Editorial Team

Governments trying to re-write history in the school text-books is not an alien action, especially in India. In some part of the country, Jawaharlal Nehru and Mahatma Gandhi are not even a topic of study in Indian history. While, this exercise will continue as and when the government changes, we know that the facts cannot be changed, as it is written in its truest form in the books that have been written years ago. Here are some books on Indian history for those who are interested in knowing more about India’s real past.


  1. The Argumentative Indian by Amartya Sen

Born to a Bengali family of Santiniketan in West Bengal, Amartya Sen is the second Indian after Rabindranath Tagore to receive a Nobel prize.  The Argumentative Indian is a collection of his essays categorized into four different parts; Voice and Heterodoxy, Culture and Communication, Politics and Protest, Reason and Identity. The first part of the book introduces and explains the principal themes related to India’s long argumentative tradition. The selection of focus here is mainly for three distinct reasons: the long history of the argumentative tradition in India, its contemporary relevance, and its relative neglect in ongoing cultural discussions. Through his essays, Sen argues that the understanding and use of India’s rich argumentative tradition are critically important for the success of our democracy, the defence of secular politics, the removal of inequalities related to class, caste, gender and community, and the pursuit of sub-continental peace.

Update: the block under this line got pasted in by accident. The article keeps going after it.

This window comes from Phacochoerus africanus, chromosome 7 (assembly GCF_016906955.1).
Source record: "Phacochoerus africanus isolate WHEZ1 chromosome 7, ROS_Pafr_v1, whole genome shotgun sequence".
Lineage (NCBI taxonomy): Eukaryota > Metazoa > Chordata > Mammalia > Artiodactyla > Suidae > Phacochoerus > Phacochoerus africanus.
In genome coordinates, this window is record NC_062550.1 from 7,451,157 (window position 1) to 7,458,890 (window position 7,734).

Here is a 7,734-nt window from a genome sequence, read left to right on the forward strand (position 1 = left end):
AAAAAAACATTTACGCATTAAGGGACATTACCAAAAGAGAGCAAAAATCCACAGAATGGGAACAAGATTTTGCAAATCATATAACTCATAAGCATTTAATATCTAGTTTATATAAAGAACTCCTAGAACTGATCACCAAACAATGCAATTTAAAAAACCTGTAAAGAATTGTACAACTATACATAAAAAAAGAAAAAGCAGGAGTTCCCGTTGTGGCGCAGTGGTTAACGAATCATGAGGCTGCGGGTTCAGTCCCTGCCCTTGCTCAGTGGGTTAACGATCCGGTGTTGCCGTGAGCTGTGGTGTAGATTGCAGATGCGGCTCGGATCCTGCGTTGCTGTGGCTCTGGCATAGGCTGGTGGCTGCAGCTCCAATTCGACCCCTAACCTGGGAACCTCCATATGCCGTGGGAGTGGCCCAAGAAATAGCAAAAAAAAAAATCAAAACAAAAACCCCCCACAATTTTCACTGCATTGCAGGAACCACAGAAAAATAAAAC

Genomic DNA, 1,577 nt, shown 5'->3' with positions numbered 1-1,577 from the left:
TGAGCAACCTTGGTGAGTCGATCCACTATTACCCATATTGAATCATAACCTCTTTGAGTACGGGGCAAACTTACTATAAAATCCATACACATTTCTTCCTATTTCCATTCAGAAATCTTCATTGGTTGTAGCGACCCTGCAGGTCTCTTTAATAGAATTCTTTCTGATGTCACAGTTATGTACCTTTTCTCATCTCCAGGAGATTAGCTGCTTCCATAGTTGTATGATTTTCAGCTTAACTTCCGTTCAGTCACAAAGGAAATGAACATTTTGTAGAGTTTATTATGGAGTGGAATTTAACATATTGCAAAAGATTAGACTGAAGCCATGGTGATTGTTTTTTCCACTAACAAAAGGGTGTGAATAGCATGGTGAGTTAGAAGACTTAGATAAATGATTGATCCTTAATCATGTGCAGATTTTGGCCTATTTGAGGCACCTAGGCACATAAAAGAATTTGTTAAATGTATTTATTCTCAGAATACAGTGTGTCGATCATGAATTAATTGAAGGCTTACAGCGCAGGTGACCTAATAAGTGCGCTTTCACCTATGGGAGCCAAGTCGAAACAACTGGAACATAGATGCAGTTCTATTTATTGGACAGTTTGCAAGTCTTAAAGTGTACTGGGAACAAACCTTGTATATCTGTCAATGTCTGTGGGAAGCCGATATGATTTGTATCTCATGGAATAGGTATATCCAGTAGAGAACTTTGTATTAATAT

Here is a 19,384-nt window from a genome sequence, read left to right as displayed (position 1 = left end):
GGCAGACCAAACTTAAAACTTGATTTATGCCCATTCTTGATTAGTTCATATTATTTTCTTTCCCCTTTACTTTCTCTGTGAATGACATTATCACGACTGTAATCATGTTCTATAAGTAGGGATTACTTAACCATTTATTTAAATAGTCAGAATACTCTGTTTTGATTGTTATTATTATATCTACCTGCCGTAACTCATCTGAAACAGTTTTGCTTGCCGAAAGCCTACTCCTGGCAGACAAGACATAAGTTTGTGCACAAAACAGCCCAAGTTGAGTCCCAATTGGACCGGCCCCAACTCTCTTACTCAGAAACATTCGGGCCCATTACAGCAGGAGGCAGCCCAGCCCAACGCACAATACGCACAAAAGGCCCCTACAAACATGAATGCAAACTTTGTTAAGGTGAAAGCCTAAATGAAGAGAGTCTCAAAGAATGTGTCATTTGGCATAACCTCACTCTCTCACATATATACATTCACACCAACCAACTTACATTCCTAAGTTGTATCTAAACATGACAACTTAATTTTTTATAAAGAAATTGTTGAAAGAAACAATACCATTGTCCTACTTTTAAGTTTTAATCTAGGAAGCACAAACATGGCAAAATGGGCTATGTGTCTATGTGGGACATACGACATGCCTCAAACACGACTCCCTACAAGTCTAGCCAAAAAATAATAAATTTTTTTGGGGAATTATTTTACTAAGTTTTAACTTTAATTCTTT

1. India after Gandhi by Ramachandra Guha

While we study in length and breadth about India’s struggle for independence, what happened after 1947 is not a much-discussed topic there. Well known historian Ramachandra Guha’s India after Gandhi: The History of the World’s Largest Democracy tells the history of free India. Guha narrates the lives and public careers of long-serving Prime Ministers, Jawaharlal Nehru and Indira Gandhi, along with the feeling and sensitivity about peasants, tribal, women, workers and musicians. A very-well researched writing, India after Gandhi is a must-read.

  1. The Last Mughal by William Dalrymple

Born in Scotland in 1965, William Dalrymple has written many books on Indian History. Dalrymple’s sixth, and his second to reflect his long love affair with the city of Delhi, The Last Mughal is a masterpiece of non-fiction narrative. Dalrymple worked many documents in association with the Urdu scholar Mahmood Farooqui to come up with detailed stories that are largely ignored in the Indian accounts of the even 1857, a major, but ultimately unsuccessful, uprising in India against the rule of the British East India Company.

  1. Freedom at Midnight by Larry Collins and Dominique Lapierre

Freedom at Midnight compels the readers who consider history as boring to change their opinion. With a very interesting narrative style, Larry Collins and Dominique Lapierre have given the world a detailed explanation of the tumultuous year of India’s independence from Great Britain in 1947.

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